Wednesday, 4 November 2015

My Town

NONAMI Asa (乃南アサ, born 1960) is probably best known for her books with police detective OTOMICHI Takako (音道 貴子). The first of those, 凍える牙 (kogoeru kiba, Frozen Fang, 1996) even has an English translation (The Hunter, translated by Juliet Winters Carpenter, 2006). ボクの町 (boku no machi, My Town, 1998) is less well known. It's not a detective story, not even a crime novel really, though the narrative includes several crimes. It's the account of one trainee policeman's first apprentice year in a local police mini station (a kouban) in Tokyo.

The young policeman TAKAGI Seidai (高木聖大) is a bit of a misfit in the police world. He has no great natural enthusiasm for the job and would rather be chasing girls. He had left university with no clear idea what he wanted to do and joined the force almost randomly. Even on his first roll call he gets marked out by his superior officers for having a sticker with a photo of his last girlfriend stuck in the back of his police notebook. He still has an ear piercing, and his speech is mostly casual and slangy. (It sounds like the dialect typical of thoughtless slapdash young men in television dramas, the 'su style, you could say; I've never heard this in real life, and don't know if it's a convention or a real thing.) Through his post training apprentice year he gets experience of what the work really demands, often failing to live up to expectations and questioning whether he has made the right choice in joining the police.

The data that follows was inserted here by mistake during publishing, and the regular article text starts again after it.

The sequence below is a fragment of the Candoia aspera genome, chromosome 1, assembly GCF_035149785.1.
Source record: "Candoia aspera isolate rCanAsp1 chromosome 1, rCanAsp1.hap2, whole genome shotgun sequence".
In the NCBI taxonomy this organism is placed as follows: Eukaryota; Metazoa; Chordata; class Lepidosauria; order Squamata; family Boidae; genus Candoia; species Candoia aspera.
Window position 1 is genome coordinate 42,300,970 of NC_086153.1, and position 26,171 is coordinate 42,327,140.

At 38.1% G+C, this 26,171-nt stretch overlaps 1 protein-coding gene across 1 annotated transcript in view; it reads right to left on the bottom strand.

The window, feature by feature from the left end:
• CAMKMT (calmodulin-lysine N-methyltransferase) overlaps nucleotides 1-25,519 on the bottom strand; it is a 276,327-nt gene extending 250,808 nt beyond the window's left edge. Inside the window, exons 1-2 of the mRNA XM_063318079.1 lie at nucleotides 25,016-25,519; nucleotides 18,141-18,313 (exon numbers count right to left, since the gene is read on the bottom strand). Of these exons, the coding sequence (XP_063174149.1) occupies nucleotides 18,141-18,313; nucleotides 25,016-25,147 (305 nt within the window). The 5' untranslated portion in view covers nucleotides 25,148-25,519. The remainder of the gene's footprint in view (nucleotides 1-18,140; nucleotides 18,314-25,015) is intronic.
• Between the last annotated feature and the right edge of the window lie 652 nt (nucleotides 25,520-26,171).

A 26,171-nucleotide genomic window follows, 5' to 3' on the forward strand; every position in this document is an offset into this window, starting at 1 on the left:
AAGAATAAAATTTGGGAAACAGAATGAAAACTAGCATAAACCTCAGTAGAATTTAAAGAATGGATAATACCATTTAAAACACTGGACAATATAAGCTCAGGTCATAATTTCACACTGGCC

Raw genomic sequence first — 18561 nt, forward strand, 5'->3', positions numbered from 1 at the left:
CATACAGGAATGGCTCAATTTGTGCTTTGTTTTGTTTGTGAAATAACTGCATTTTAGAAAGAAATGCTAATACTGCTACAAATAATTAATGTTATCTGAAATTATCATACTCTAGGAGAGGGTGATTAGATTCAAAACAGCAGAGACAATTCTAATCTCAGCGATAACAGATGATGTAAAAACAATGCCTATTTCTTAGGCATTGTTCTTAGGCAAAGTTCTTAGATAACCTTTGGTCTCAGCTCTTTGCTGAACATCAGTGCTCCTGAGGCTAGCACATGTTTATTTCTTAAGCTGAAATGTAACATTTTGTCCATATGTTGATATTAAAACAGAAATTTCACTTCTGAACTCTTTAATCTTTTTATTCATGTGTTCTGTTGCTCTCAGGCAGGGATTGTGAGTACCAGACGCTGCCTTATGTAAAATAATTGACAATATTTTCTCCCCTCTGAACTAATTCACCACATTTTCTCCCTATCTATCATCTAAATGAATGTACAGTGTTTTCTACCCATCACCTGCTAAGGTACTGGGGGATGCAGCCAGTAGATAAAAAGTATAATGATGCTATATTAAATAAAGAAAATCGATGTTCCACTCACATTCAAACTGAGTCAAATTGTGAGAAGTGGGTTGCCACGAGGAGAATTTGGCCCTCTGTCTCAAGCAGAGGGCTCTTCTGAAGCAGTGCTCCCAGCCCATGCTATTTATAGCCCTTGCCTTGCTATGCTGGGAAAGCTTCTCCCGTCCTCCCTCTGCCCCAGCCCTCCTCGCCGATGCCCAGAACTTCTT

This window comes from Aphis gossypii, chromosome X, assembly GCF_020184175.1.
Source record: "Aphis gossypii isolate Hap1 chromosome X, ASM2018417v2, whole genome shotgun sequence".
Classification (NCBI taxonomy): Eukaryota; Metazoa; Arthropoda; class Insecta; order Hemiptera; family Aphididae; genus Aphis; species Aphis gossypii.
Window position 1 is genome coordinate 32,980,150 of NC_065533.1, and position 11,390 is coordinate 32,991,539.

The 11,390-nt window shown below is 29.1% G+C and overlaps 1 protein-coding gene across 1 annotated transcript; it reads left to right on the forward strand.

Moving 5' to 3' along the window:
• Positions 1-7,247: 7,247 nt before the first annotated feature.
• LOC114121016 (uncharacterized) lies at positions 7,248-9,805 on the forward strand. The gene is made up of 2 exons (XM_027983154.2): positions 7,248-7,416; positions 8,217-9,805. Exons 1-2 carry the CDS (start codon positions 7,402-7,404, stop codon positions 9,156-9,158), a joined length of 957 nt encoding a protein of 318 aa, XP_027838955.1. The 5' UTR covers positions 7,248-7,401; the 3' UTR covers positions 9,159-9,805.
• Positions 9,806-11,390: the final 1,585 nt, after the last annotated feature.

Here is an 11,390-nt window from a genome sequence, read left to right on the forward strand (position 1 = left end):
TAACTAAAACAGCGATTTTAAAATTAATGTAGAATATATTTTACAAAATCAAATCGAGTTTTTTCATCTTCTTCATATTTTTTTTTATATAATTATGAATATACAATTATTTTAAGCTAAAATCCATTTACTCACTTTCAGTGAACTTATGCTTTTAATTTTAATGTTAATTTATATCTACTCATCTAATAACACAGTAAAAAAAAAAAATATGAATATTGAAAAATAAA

The uniformed police don't get much attention in fiction in Japan or the English speaking world, so it's interesting to read a bit about them for a change. The mini police stations in particular are a very Japanese institution. Tourist guides to Japan often advise you to ask for directions there. There aren't enough of them for that to be actually practical for a tourist; but from the novel it seems that giving directions really is a major part of the work. There are crimes too; but they aren't necessarily resolved. As policemen on the beat, the characters have less control over how things work out than a detective. Mostly they can only patrol or wait and hope to run into the criminal. Towards the end, though, a serial arsonist changes the narrative expectations, as Takagi joins the all out hunt to catch the culprit.

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